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The Politicization of the Ban on Female Circumcision and the Rise of the Independent School Movement in Kenya

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The ban on female circumcision and the rise of the Kikuyu independent schools between 1929 and 1932 in Kenya were interrelated and politicized. In their desire to eliminate female circumcision, several Protestant mission societies, not only forbade their followers from its practice, but also membership in the Kikuyu Central Association (KCA), the major African political organization. This coupling of the two and the subsequent rise of independent schools, gave the KCA the opportunity to rally the Kikuyu to its support and gained unprecedented popularity. The KCA became the champions of cultural Kikuyu heritage. The colonial authorities were brought into the controversy by both the missions and the KCA, and although they tried to take a moderate approach, their vacillation failed to depoliticize the situation.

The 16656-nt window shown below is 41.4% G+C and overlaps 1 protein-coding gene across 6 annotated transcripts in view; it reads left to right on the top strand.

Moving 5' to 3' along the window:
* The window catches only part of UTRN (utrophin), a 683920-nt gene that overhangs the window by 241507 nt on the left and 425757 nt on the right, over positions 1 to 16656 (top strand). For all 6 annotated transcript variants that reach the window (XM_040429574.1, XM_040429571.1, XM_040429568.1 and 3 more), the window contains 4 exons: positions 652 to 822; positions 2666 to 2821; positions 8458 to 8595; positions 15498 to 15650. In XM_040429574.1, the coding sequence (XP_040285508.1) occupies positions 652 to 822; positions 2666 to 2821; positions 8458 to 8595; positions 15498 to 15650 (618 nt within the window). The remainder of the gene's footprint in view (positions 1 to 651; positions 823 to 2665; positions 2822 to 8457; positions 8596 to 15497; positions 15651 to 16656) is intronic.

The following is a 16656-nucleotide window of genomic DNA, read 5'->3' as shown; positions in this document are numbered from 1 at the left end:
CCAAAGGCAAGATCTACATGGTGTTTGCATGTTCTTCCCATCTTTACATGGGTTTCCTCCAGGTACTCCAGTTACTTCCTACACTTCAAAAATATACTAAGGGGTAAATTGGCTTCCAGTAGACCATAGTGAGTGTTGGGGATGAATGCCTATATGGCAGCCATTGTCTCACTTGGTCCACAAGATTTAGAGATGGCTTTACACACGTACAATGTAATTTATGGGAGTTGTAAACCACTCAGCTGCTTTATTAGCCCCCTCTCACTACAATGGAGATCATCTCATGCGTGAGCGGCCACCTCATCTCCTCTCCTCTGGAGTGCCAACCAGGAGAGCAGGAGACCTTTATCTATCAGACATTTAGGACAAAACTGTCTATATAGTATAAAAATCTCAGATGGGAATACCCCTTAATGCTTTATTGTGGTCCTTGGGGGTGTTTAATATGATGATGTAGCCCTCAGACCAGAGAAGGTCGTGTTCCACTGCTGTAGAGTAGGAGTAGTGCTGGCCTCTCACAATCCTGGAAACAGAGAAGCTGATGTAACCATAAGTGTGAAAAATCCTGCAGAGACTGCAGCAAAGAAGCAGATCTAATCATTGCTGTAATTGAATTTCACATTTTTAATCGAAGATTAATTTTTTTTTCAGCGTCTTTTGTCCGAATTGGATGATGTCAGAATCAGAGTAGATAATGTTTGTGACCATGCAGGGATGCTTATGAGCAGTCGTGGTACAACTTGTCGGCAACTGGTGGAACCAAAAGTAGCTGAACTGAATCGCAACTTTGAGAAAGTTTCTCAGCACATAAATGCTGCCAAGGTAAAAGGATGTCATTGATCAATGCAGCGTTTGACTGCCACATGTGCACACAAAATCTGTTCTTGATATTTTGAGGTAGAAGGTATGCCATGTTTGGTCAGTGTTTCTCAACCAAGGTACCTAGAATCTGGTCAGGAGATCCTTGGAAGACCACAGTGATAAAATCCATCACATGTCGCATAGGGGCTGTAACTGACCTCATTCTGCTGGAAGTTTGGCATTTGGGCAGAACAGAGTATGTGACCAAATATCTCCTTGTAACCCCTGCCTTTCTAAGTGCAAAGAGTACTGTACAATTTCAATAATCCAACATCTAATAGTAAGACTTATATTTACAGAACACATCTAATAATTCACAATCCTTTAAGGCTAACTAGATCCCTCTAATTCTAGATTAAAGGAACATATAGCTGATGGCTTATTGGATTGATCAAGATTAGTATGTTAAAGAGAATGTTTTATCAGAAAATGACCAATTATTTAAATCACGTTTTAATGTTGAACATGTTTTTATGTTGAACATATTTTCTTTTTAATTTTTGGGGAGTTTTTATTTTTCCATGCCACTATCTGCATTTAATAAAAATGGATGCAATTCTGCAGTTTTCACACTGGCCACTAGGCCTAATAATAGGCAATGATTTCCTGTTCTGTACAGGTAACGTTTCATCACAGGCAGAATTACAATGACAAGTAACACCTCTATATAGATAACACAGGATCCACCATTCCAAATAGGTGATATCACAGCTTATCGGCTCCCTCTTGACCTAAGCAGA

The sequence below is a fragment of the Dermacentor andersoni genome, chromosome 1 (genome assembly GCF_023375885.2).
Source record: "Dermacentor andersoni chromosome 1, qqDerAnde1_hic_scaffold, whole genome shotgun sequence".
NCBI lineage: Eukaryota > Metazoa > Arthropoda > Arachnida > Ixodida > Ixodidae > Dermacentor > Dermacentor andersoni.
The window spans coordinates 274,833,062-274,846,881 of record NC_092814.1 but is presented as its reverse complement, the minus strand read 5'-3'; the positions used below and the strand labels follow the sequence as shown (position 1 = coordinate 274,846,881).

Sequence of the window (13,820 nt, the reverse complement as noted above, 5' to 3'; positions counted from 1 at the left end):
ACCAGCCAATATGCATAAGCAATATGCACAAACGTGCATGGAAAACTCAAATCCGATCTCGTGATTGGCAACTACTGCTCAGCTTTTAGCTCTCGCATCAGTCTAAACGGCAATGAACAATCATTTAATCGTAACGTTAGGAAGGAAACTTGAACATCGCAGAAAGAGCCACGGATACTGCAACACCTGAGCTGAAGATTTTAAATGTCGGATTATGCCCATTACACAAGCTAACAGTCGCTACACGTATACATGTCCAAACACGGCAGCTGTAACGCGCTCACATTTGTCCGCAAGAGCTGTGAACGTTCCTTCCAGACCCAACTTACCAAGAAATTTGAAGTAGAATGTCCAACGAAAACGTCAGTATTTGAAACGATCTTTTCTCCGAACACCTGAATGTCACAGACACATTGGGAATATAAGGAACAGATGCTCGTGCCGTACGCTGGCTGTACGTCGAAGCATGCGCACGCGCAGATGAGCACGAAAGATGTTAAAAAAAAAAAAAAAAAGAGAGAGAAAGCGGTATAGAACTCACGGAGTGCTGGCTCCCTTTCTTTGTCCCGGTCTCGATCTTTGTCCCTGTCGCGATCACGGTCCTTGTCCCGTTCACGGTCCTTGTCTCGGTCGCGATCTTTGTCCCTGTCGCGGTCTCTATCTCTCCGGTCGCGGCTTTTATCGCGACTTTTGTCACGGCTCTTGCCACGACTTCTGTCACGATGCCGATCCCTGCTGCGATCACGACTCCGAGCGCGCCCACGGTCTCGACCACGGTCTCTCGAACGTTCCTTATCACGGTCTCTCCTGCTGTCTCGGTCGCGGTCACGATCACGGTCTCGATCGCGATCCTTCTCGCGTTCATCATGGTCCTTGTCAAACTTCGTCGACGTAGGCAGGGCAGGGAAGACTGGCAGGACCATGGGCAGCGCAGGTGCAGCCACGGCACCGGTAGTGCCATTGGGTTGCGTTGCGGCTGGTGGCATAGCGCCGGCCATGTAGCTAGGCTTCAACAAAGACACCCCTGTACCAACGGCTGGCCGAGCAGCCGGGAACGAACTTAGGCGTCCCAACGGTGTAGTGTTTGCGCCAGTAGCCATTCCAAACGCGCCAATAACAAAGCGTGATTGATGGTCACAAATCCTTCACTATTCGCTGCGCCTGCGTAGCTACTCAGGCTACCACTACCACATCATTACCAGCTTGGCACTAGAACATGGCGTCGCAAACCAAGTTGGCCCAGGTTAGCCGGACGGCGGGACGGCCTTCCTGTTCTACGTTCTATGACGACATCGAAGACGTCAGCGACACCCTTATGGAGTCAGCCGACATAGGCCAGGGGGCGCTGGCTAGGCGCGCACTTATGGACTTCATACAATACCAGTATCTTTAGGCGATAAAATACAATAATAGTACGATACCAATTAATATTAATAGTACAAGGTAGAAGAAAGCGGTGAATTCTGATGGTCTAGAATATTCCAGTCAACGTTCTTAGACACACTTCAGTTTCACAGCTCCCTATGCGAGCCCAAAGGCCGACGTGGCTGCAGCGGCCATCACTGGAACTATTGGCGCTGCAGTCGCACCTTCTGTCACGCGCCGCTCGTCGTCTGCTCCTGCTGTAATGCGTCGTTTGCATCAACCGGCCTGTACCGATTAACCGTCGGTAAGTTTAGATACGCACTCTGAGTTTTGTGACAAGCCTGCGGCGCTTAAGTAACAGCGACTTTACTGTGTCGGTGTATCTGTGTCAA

Affiliations: 1: Department of History, University of Toledo, Toledo, Ohio 43606-3390, U.S.A.


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